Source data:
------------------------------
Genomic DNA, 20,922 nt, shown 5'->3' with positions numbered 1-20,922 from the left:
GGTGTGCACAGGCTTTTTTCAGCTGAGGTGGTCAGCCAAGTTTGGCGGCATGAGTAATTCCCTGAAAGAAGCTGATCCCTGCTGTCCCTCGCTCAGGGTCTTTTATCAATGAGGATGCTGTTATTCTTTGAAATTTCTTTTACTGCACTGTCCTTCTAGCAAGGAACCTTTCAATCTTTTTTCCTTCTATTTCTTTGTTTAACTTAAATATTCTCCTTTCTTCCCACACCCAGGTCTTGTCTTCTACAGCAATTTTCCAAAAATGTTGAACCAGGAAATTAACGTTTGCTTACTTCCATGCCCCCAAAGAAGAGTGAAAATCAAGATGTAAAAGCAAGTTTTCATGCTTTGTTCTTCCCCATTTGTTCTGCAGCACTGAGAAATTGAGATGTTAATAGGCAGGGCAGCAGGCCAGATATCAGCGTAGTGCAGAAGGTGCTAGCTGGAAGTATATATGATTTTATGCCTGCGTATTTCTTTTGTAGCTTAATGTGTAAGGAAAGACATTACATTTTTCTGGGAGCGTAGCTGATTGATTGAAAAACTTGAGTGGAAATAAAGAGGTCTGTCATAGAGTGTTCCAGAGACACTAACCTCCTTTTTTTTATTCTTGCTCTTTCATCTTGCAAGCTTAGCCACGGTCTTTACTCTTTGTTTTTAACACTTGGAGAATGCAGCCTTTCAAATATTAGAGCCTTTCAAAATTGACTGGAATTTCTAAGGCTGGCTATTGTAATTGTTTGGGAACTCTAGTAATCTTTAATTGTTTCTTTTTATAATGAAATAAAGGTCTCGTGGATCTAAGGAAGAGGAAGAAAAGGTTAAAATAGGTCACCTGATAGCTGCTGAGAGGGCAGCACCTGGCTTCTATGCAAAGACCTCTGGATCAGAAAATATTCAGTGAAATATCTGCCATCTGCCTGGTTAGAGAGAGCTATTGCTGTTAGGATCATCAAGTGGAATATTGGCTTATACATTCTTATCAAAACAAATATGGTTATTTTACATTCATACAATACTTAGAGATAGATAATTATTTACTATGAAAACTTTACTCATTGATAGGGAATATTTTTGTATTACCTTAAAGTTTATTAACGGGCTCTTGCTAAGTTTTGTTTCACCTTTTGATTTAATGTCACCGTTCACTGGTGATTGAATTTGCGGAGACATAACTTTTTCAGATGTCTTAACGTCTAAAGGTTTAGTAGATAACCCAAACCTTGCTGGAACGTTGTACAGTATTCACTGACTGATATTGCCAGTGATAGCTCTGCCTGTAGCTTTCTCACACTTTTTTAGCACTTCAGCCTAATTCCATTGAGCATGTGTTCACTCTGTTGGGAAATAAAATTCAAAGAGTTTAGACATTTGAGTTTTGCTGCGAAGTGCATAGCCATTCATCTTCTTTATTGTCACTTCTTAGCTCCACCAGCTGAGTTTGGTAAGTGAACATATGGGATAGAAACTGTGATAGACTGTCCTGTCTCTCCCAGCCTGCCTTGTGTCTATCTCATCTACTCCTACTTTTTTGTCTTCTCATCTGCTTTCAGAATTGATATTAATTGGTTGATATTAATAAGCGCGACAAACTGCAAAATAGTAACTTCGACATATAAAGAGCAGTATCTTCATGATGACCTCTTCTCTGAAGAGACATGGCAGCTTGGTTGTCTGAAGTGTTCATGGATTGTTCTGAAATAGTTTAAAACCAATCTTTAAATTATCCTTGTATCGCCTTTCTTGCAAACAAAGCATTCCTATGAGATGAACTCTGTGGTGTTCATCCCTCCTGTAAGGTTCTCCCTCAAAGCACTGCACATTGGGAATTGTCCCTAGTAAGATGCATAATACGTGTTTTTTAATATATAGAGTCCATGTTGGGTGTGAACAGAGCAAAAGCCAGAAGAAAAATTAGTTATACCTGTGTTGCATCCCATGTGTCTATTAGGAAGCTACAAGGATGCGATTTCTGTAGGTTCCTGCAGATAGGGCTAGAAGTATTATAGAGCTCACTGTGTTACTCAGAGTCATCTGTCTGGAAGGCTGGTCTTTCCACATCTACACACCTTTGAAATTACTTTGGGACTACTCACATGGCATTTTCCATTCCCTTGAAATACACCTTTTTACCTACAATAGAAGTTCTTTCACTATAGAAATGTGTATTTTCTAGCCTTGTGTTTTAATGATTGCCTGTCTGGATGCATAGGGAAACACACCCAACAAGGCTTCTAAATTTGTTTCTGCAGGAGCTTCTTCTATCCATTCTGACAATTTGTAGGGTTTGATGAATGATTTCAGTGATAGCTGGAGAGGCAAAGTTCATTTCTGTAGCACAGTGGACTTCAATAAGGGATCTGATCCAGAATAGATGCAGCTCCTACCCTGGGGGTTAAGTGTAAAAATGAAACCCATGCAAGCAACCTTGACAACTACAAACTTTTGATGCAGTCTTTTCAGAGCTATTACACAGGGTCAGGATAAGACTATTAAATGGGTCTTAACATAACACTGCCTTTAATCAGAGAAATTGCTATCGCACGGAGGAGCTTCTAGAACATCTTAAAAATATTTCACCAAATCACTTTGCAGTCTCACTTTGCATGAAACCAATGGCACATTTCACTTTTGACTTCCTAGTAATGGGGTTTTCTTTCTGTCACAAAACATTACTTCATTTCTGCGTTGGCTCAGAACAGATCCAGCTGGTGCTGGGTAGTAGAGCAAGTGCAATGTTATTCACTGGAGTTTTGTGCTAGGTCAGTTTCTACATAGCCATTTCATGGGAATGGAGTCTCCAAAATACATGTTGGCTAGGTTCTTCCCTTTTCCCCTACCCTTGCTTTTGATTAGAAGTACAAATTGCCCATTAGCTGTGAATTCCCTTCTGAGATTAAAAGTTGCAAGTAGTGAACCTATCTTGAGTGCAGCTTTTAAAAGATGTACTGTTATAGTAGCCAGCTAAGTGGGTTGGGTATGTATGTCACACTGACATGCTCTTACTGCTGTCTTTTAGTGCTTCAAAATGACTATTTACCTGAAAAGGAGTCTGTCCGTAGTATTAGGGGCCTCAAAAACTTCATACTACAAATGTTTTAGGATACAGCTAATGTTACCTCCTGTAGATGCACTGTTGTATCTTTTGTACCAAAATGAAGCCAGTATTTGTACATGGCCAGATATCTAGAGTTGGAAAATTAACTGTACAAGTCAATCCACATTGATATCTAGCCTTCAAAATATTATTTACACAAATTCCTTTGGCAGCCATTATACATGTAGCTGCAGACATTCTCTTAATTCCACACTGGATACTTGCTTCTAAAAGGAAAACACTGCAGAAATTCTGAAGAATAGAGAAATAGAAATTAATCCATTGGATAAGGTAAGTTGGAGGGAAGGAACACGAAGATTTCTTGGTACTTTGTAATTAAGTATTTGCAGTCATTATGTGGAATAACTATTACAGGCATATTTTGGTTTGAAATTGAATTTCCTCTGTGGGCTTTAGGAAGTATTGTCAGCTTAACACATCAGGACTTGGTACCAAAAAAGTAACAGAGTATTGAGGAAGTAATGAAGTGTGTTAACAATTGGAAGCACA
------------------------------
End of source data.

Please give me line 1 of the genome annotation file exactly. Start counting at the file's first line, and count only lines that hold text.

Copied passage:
Genomic DNA, 20,922 nt, shown 5'->3' with positions numbered 1-20,922 from the left: